Camino is another reason Walker’s Point is a strong point of reference.
Fifteen years ago, a joint called The Social was one reason the fickle dining masses were converging on a neighborhood of curious and pretty old storefronts called Walker’s Point. Back then, Elsa’s on Jefferson Street constituted upscale bar food. The Social knit together a couple of rarities – the bar area doubled as the kitchen, and the “bar food” featured things like mac and goat cheese with rosemary and roast chicken, and an Alsatian kraut dish called choucroute.
Advance to the winter of 2016. Camino has taken over this space, and that cooktop-behind-the-bar shtick is still in use – not to change the rulebook on bar food, but simply to craft a tasty counterpart to the 20 taps and other alcoholic potables. Simple with a subtle punch works well, such as the fried cheese curds encased in rye breading and served with Russian dressing ($8).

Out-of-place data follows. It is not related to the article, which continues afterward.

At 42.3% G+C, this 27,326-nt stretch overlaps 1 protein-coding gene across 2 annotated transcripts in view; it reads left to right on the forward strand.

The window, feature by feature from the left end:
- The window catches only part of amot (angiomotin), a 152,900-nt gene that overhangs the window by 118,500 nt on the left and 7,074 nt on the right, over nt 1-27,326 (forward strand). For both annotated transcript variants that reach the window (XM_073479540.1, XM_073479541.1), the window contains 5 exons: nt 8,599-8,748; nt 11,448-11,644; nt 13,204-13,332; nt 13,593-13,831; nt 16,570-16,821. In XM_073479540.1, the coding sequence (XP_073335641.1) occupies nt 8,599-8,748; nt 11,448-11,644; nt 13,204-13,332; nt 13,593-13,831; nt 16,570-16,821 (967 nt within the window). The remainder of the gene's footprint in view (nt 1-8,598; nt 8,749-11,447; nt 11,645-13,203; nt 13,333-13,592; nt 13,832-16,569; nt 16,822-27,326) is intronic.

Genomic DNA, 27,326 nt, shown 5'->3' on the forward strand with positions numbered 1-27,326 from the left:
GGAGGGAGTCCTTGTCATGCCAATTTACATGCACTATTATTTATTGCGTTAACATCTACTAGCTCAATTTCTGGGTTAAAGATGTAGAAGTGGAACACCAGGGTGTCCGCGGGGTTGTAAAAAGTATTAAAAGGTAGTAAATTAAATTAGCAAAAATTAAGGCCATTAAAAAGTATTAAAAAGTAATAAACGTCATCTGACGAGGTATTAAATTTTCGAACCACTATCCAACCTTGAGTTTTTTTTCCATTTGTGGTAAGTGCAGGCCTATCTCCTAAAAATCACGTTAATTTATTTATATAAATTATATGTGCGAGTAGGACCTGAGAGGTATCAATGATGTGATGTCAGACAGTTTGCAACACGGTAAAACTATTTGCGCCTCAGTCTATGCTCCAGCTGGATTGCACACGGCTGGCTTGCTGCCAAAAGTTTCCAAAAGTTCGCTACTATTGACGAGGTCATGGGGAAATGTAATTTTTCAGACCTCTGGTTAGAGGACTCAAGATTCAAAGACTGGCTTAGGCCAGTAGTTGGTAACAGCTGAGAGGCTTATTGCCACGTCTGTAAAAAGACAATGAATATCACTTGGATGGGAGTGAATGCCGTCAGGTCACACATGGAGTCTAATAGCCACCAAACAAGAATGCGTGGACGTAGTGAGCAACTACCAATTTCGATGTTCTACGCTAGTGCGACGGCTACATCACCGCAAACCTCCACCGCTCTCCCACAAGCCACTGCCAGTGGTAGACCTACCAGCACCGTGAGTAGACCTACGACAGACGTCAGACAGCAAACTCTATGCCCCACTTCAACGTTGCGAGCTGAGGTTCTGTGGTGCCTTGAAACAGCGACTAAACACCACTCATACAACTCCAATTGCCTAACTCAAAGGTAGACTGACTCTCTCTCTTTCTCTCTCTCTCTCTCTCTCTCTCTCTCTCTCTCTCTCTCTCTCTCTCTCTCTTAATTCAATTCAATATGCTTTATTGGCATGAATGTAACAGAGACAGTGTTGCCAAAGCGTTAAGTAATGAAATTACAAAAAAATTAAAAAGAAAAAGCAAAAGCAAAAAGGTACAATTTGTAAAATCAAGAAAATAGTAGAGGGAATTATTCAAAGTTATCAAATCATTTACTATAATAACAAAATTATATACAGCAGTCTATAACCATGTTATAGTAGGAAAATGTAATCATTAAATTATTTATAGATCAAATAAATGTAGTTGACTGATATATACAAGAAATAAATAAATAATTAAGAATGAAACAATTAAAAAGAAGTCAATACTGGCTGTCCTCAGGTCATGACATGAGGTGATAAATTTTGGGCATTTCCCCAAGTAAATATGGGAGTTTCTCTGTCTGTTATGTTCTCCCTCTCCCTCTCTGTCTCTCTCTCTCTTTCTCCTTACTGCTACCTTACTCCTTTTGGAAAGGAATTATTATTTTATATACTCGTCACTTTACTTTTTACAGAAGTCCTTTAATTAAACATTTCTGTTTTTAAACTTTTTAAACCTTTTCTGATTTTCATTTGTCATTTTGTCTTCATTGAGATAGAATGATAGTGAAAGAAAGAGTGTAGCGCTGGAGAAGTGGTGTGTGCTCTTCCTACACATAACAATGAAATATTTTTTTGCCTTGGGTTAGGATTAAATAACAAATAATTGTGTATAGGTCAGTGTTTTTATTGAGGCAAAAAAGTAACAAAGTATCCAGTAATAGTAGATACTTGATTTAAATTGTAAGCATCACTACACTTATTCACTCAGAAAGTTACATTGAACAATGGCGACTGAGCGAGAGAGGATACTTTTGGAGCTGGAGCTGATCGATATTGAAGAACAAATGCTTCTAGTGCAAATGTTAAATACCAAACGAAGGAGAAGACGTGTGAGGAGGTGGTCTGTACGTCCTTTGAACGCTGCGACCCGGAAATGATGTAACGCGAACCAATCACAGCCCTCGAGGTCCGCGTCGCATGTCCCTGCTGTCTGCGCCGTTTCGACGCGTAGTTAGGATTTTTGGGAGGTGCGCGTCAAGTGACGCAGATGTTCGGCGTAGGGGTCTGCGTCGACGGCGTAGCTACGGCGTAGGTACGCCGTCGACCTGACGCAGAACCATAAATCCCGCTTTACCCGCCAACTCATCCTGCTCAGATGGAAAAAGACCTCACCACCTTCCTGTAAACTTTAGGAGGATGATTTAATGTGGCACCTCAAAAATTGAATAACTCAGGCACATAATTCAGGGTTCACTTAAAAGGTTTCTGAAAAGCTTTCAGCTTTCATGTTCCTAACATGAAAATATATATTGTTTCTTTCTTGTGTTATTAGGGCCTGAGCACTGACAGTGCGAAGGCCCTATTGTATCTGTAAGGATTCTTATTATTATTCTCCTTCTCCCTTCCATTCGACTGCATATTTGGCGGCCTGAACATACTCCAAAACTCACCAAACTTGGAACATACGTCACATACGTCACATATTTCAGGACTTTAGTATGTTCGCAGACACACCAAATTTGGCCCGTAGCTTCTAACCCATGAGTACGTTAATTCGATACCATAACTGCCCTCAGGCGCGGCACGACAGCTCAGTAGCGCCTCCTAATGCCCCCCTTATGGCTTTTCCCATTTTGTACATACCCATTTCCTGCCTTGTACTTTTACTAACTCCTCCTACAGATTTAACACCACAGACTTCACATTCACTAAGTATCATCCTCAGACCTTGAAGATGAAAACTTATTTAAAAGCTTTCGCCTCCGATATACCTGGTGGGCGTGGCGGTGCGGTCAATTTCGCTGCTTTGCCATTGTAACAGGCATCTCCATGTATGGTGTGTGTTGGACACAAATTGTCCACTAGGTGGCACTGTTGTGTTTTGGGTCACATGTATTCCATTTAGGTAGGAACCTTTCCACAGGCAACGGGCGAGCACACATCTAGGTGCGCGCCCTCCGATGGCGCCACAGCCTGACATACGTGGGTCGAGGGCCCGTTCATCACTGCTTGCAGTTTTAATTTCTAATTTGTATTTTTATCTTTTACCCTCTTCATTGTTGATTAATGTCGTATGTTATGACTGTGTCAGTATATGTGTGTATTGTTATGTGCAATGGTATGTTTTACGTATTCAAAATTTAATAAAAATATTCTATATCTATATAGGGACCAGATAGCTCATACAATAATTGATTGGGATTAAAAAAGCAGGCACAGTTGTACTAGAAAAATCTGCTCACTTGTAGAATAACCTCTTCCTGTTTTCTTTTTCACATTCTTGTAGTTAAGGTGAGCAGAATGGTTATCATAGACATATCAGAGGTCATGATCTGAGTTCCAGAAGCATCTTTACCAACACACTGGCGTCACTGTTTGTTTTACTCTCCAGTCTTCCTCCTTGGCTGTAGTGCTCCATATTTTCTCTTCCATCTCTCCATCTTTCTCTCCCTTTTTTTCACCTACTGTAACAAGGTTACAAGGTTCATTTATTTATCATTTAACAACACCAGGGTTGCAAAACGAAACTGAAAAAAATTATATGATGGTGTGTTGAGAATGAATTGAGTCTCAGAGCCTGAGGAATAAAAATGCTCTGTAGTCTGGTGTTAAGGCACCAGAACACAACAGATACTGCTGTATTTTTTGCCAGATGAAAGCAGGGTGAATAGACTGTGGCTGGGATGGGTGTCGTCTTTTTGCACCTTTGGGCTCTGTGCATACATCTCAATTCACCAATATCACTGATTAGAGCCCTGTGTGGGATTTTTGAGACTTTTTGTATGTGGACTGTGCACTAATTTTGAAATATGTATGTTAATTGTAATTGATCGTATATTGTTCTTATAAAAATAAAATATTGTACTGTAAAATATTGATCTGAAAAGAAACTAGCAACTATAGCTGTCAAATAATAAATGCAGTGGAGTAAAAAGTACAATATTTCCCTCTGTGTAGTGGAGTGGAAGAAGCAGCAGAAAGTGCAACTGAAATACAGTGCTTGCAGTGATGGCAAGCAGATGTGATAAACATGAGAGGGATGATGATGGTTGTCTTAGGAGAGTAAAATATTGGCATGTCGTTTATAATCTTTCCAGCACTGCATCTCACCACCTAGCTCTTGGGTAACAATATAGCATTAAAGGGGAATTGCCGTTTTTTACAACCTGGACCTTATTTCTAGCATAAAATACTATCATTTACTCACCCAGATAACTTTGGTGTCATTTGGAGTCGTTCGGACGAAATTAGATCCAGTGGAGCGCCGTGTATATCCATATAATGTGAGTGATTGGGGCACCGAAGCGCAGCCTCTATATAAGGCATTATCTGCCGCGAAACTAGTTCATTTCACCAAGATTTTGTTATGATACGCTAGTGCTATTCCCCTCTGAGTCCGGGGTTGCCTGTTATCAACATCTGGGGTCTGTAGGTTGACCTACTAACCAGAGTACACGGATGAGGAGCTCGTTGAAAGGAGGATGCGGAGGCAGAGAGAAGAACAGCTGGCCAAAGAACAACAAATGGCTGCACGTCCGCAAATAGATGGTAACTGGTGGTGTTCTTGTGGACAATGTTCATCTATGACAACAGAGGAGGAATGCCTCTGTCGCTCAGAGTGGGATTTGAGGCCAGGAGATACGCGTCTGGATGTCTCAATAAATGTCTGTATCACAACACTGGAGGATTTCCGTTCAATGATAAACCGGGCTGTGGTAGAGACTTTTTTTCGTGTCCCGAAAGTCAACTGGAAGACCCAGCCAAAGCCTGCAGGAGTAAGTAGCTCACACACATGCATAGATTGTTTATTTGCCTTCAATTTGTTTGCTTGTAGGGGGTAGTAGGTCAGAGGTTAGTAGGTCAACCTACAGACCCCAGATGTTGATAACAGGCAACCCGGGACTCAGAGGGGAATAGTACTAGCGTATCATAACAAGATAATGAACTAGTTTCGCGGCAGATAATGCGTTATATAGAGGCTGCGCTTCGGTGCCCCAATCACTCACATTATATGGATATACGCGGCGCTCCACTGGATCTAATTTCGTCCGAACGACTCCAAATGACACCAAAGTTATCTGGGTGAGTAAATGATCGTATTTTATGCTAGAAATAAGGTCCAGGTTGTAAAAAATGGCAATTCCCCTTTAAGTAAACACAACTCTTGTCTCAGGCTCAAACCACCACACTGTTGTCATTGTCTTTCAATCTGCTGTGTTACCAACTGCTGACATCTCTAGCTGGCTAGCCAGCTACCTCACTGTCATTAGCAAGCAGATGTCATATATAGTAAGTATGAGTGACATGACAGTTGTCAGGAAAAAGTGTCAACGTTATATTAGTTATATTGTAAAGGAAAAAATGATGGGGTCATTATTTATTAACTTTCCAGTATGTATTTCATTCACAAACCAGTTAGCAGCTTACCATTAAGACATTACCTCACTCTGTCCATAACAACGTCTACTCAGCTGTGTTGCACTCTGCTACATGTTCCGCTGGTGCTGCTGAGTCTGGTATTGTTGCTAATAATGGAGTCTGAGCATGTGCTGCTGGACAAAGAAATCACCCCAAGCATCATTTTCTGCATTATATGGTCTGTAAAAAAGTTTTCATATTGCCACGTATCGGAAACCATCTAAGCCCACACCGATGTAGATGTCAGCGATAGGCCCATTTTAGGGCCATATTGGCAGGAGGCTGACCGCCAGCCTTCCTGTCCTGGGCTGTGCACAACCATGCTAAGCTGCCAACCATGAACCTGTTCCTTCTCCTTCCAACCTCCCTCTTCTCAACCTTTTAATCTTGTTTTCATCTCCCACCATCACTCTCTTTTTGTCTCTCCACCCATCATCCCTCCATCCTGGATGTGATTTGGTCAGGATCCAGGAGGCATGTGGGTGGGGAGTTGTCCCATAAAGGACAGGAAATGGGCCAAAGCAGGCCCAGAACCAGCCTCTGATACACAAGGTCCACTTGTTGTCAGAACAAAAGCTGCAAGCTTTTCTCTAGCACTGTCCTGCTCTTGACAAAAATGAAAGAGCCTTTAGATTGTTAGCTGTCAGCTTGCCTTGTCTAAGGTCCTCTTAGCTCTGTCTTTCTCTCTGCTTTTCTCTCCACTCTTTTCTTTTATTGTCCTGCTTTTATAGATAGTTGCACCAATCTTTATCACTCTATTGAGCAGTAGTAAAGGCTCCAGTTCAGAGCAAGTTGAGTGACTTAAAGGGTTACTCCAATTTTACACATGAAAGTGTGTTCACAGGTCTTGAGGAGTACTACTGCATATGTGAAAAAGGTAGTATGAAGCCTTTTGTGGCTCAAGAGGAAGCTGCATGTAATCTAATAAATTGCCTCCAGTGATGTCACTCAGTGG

The menu in toto stays in two-fister land. The burger, topped with fried onions and American cheese, is especially good on Mondays when it’s only five bucks. Although the bread is basic, the fillings for sandwiches like the grilled kimcheese (American, provolone, Swiss and, yes, Korean pickled cabbage – i.e. kimchee, $6) and the Brussels sprout grinder (a fried sprout sandwich with cheddar, apple and walnut butter, $7) are not. Leave your inhibitions at the door, your breath mints in your pocket, and a grilled spicy Polish with horseradish cream, tomato and kraut in your hand ($7). It all sounds attractively cheap, right? But “à la carte” is the order of business. It’s worth it to spend extra $2-$3 for the beer-cheese soup (capped with fried Brussels sprouts) or thick chorizo and bean chili.
With Morel next door to Camino – and Movida, Anodyne Coffee, Milwaukee Brewing Co. and other businesses nearby – “sleepy” Walker’s Point is wide-awake indeed.
Camino 434 S. Second St., 414-800-5641. Hours: Daily lunch, dinner; Sat-Sun brunch. Prices: $6-$13. Service: Fast ’n’ friendly. Reservations: Nah.